Why Arizona’s lagging middle market hampers job growth

Article originally posted on Phoenix Business Journal on February 2, 2016

Arizona is gaining traction in one of the most crucial business categories to boost the state’s gross domestic product: middle market enterprises — but not to the extent needed.

Middle market companies generated 92 percent of the job growth since the recession. These are companies with revenues from $10 million to $1 billion annually. There are nearly 2,100 of them based in Arizona, as compared to only 37 large enterprise headquarters with revenues of $1 billion or more, according to a study released by American Express Global Corporate Payments.

Not all experts agree with the Amex findings.

“Our sources have prospect databases with far more than 2,100 firms,” said Dennis Cornelius, co-founder and managing partner of CKS Securities, which has been doing deals with middle market companies for 15 years. “This is a key part of the Arizona market interesting venture capital.”

Cornelius said he is seeing a number of middle market companies growing with private equity investments.

“There may have been a trend in the past that the companies weren’t growing into middle market revenue, but that’s changing,” he said.

Cornelius added that CKS closed $38 million in deals last month for middle market companies.

Regardless, the number of middle market companies headquartered in Arizona is small compared to more than 400,000 total businesses located in the state, according to Dun & Bradstreet. The nearly 2,100 middle market companies account for less than 1 percent of all businesses in Arizona.

Companies with revenues under $10 million make up more than 99 percent of Arizona businesses.

However, Arizona’s middle market businesses tend to be more mature than the national average, said Julie Weeks, American Express Research Advisor and author of the AmEx Middle Market Power Index for 2016. Across the state, 42 percent of middle market businesses have been around from 10 to 29 years and 27 percent are between 30 and 49 years old.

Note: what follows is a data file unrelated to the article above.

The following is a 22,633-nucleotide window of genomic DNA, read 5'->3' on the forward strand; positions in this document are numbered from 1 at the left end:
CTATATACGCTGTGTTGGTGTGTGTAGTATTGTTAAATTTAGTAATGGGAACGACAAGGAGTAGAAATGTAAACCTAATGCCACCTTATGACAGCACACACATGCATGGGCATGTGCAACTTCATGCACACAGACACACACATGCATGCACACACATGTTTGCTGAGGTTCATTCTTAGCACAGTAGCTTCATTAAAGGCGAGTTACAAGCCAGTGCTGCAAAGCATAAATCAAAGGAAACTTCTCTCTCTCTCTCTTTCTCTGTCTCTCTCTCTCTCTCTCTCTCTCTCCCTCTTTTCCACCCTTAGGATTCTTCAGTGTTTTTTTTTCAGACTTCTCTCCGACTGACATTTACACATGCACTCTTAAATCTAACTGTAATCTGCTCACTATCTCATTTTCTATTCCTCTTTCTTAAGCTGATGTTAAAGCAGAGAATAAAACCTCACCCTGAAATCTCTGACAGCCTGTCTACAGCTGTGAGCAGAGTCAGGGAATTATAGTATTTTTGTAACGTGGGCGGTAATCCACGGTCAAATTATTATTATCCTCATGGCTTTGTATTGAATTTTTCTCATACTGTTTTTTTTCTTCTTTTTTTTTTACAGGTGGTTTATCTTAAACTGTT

That compares with 34 percent and 24 percent nationally.

“It takes an Arizona company longer to grow into the middle market sector than other states,” Weeks said. “Enterprise age does not necessarily translate into revenue growth. In Arizona, it appears most companies move into the middle market in the second generation.”

That slower growth drags down job growth in the higher-paying middle market economy, she said.

Cornelius said that trend is moving faster now.

“It may have been true that companies took longer to hit middle market,” he said. “That’s not the trend now. We have a fair number of startups that are moving into that volume. That’s why they are attracting venture capital dollars.”

That’s not all a growing middle market company attracts.

Weeks also said that there is a lot of transition among middle market companies.

“Once an enterprise starts approaching $10 million in revenue, it pops up on radar of larger companies looking to grow through mergers or acquisitions,” she said. “Once acquired or becoming a division of a larger company, it disappears from the middle market screen.”

Able Aerospace, Mesa, and Four Peaks Brewery, Tempe, are two recent Arizona examples of middle market companies that were acquired by larger corporations. Able was acquired by Textron Aviation and Four Peaks by Anheuser-Busch In Bev.

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